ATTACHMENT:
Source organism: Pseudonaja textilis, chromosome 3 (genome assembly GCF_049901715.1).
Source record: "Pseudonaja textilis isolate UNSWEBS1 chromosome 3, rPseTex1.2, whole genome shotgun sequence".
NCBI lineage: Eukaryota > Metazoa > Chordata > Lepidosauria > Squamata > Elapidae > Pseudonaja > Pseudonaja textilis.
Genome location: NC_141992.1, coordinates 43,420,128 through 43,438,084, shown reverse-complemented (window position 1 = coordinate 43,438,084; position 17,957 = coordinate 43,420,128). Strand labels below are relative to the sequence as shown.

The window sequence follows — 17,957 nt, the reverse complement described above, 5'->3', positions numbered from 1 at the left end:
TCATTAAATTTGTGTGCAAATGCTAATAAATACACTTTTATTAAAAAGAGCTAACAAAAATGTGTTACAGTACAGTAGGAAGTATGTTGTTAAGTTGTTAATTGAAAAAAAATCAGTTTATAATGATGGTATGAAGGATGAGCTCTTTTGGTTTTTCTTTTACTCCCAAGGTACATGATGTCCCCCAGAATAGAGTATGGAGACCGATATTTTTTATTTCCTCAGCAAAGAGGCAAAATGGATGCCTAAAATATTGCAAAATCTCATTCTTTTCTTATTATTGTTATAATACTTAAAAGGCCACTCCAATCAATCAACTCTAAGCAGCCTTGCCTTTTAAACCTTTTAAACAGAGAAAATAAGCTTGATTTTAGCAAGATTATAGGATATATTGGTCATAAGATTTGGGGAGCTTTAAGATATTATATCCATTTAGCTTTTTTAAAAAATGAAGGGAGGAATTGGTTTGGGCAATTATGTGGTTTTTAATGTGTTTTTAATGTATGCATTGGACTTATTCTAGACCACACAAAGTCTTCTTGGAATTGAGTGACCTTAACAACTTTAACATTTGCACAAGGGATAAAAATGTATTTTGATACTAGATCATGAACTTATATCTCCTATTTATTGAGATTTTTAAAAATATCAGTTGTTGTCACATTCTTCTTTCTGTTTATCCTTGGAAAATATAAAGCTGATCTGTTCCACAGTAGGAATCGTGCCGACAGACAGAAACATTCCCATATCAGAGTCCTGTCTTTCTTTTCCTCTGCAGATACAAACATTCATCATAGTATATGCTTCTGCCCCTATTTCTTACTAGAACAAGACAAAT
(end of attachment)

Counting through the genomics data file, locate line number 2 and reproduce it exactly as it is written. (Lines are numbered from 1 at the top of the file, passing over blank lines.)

Source record: "Pseudonaja textilis isolate UNSWEBS1 chromosome 3, rPseTex1.2, whole genome shotgun sequence".